She didn’t remember falling asleep and for a moment when she woke, she had no idea where she actually was. It took her several seconds to place herself, the sitting room, the sofa, her parents’ house and breathe.
She sat up, cold, shoulders stiff from her uncomfortable nap.
Her sleep had been unsettled, dreams of tigers, of hot feline breath, the stink of caged animals and something else, something just out of reach, a story of cats and, no she cannot hold onto it.
She was not even really sure what time it was and was surprised to see it was light, for a moment she wondered if she had slept all night, slept into the next day, but untangling herself from the sofa, she checked her watch.
2 hours, she had slept for 2 hours, reassured, she stood up, stretched and headed back into the kitchen, trying to remember how far she had got on the tasks there.
The kitchen was surprisingly comforting, stacks of sorted stuff, bleached surfaces, the comforting thrumm of the fridge.
Automatically, she switched on the kettle and saw that she had left the little newspaper clipping, the carefully cut headline, on the work surface.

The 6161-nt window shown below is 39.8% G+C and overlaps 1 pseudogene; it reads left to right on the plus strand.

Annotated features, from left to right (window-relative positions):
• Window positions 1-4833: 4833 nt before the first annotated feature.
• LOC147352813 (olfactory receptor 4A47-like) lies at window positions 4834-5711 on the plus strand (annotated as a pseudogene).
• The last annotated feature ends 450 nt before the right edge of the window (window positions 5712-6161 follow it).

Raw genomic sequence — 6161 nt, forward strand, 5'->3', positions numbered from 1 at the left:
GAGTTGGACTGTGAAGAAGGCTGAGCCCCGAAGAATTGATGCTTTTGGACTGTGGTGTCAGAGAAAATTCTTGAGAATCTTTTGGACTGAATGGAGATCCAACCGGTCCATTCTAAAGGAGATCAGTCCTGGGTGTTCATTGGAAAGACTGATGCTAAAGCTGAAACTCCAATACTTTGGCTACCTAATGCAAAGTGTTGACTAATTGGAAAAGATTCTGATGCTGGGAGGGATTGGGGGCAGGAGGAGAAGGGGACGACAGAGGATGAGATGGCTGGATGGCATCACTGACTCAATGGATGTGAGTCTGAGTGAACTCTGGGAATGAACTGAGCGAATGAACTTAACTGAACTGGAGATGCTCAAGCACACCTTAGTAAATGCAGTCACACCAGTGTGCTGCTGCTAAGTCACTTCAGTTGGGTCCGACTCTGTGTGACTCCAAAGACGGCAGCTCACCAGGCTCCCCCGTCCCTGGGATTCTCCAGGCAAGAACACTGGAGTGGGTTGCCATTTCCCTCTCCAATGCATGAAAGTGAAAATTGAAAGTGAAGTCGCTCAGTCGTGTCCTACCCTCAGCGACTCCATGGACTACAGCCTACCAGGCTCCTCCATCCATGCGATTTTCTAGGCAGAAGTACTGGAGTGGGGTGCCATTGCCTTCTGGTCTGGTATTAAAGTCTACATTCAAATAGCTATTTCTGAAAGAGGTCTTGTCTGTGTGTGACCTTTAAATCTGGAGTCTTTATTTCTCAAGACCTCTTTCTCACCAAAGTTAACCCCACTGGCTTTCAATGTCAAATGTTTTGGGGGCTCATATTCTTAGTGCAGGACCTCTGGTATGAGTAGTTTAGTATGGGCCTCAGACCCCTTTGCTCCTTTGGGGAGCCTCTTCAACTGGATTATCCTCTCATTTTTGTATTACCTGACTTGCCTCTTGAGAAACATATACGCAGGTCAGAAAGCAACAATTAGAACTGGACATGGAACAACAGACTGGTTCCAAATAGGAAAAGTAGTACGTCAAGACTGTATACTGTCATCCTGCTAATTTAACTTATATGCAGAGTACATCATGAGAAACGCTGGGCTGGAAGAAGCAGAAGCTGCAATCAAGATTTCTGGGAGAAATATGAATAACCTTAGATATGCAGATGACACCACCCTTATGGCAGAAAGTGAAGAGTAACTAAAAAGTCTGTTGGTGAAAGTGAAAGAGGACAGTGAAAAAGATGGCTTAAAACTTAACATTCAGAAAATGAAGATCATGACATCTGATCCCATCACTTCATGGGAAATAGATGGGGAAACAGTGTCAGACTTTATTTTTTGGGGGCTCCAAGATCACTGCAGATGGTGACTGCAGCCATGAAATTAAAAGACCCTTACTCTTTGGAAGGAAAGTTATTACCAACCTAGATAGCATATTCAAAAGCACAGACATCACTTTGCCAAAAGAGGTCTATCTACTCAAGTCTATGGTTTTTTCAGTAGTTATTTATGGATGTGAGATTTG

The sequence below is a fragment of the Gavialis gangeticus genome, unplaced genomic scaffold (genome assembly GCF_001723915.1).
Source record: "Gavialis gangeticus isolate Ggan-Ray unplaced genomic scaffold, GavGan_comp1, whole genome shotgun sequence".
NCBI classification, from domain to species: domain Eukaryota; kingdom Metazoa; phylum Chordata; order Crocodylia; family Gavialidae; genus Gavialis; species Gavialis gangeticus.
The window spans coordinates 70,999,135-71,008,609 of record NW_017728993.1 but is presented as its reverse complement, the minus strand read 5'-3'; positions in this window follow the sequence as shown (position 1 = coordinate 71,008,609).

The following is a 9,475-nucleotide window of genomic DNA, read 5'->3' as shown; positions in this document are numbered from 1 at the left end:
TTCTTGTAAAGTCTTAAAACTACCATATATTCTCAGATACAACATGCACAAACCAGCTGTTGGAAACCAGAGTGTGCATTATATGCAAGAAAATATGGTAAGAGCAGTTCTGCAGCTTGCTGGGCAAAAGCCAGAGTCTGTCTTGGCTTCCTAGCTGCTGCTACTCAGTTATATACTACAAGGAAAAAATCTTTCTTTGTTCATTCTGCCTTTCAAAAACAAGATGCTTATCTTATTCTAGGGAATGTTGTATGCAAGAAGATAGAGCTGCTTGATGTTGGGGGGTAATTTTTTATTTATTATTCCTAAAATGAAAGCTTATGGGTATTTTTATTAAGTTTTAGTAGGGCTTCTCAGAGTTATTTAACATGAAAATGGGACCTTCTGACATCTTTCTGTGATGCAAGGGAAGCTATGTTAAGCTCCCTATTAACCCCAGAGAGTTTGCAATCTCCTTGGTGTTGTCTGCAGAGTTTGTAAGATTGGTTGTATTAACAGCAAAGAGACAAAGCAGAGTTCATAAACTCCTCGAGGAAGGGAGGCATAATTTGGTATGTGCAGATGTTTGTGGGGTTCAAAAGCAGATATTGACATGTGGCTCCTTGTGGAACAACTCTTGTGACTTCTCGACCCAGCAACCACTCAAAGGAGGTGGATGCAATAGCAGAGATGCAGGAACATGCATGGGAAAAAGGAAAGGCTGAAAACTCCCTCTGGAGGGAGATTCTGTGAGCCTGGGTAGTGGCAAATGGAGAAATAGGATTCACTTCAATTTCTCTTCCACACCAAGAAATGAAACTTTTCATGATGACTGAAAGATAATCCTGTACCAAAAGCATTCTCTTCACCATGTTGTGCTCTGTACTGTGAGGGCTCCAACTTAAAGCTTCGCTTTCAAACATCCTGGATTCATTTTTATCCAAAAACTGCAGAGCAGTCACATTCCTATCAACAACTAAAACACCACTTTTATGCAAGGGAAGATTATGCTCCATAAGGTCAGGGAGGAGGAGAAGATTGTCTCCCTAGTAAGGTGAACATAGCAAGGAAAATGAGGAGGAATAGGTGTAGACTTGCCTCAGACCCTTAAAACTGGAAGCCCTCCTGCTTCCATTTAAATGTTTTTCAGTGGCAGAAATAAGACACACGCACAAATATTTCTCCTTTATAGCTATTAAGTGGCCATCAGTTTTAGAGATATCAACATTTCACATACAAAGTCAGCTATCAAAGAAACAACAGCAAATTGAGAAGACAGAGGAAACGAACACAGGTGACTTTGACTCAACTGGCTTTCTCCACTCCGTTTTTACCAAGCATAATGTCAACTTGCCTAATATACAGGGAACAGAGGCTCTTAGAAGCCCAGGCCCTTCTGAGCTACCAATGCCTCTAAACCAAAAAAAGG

She read it again…a woman killed while she cleaned a tigers’ cage.
It still meant nothing, but did explain the tiger that had padded through her dreams.
Without thinking too hard, without examining this action too carefully, she turned away, reached into her bag and pulled out her moleskin notebook, her writing notebook and placed the little clipping inside.
She thought back to a recent class, the tutor had been clear, anything could be used as inspiration, as a starting point for creativity. He stressed the need for a notebook, a place to keep triggers, single words, overheard conversations and after the class, she had spent a happy hour in Paperchase, bought a notebook very similar to his, a selection of good pens and a pack of tiny highlighters.
In truth, she hadn’t used the notebook much, but kept it in her bag, carefully placed it next to her bed at night, but inspiration had, so far, been thin on the ground.